One thing that is totally predictable where there is any discussion (particularly online) of what I have filmed, is that somebody will come on and complain about standards of cycling.  It is a reaction as reliable as any reflex; that cyclists have a total disregard for the law, ought to be taxed, insured, helmeted, day-glowed and so on.  Even DCI Chalmers, whom I have praised above, took time to encourage cyclists to broadcast video footage of poor cycling.
From a law enforcement perspective I can sympathise with this.  A policeman's obligation is to enforce the law, all laws.  That though is not my role; I am not an unpaid law enforcement officer and I can take the luxury of pursuing single-mindedly my interest in safety.  Were I to film a cyclist endangering anybody other than himself then I will post it, but I seldom witness and have never yet got film footage of this happening.
Cyclists break the law, of course they do - just as every other class of roaduser does, I see it every day and I do not condone it.  Nonetheless I am no more inclined to post up every occasion that a cyclist contravenes a red light than I am everytime a motorist contravenes a red light by passing an advance stop line.  Worse in my view is a cyclist in black unlit at night but that really doesn't film well.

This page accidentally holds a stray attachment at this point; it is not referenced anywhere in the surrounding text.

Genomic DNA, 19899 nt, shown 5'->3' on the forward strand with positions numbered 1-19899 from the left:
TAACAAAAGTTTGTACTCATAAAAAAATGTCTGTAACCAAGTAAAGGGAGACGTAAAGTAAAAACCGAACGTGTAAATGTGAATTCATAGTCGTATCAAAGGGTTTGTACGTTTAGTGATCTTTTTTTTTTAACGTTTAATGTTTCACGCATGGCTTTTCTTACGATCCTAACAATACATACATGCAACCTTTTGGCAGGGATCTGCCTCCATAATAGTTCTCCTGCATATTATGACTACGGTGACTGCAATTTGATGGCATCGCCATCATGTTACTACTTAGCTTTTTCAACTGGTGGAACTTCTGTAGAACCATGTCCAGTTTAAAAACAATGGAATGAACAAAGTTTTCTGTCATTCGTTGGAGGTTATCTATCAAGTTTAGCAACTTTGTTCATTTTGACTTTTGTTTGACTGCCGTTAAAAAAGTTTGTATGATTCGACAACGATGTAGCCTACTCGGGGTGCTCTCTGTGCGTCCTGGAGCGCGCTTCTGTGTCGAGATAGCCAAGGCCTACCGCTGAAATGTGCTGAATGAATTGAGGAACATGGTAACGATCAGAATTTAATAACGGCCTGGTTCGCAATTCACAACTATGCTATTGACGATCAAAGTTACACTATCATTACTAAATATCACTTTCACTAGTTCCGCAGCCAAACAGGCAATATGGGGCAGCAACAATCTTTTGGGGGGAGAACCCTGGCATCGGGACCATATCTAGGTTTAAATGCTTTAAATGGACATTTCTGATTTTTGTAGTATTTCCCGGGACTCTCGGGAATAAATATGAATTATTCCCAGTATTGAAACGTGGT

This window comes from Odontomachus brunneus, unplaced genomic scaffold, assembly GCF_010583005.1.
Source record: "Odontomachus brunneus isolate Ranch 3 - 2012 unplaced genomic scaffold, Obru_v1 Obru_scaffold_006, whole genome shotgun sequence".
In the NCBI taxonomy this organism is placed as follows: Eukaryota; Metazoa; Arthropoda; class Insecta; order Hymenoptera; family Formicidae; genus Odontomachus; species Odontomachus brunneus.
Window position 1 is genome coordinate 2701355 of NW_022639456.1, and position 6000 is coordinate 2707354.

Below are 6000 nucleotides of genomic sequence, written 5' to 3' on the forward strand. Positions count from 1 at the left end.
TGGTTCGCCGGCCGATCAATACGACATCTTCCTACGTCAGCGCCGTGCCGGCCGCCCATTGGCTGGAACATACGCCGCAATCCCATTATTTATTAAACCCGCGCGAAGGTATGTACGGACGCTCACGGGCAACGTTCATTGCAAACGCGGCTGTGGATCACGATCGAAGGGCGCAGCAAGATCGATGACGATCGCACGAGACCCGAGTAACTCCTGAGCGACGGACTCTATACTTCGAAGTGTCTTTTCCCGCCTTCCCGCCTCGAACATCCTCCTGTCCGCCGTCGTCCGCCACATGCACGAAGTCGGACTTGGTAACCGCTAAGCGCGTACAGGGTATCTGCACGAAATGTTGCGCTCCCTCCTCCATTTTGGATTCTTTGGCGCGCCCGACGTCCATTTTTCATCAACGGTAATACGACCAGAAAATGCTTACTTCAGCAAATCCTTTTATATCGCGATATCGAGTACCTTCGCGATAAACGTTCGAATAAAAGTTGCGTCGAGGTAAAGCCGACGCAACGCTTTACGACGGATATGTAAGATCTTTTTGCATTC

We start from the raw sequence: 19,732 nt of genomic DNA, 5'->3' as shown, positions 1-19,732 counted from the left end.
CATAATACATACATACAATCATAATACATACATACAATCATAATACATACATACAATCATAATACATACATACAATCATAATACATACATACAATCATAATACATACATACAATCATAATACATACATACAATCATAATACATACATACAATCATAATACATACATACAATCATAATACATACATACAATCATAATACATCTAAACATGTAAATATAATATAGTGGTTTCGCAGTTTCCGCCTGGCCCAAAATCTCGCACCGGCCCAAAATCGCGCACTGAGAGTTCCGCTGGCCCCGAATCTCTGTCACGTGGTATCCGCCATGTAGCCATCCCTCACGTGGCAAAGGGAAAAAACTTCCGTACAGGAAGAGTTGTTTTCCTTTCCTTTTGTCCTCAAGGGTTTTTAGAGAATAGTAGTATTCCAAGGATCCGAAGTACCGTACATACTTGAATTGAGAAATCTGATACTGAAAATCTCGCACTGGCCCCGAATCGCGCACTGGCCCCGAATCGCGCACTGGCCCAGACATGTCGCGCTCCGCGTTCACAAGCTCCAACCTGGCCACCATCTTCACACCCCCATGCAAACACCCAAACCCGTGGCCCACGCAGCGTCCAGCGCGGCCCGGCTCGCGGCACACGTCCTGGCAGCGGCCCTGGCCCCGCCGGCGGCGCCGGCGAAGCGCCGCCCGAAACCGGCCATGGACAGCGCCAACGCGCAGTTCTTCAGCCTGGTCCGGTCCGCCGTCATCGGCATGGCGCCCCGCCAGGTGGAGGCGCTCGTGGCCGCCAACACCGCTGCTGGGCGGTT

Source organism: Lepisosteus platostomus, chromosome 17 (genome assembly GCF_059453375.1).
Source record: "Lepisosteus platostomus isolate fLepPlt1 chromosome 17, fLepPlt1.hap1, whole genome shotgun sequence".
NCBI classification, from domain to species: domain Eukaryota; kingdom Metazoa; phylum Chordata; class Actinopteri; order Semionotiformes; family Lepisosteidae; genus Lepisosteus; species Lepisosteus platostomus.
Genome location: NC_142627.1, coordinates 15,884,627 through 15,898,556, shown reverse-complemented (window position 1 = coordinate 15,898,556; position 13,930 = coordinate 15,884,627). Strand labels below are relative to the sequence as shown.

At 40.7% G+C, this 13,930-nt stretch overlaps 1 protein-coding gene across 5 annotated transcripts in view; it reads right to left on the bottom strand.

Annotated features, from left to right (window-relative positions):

I do not even bother with my pet irritation which is the cyclist who undertakes me when I am moving, typically when I am slowing for a red light.  Clearly not all cyclists are angels, I confronted one in Central London recently who had travelled for miles, undertaking me and then going through a red light and after I had overtaken him repeating the whole process again and again.  I eventually advised him for his own sake not to undertake moving vehicles (including me) and was rewarded with a string of obscenities.  But, and this finally is the point, however irritating this was, I knew he was there, could avoid him and he was not a danger to me or to anybody else save possibly himself.  This is a function of his weight, his speed and his size.  Besides it was a cold day and I was wearing a woolly hat with no camera mount.
I firmly believe that to get sidetracked from dealing with the faults of motorists by an idea that it is equally important or 'even-handed' to tackle the faults of cyclists is to severely trivialise the evils associated with poor motoring.  I find the relentless pursuit of the likes of David Cameron, Boris Johnson and Jon Snow by tabloid reporters anxious to photograph the slightest appearance of a breach of the law deeply unappetising and I do not think I will be contributing to it.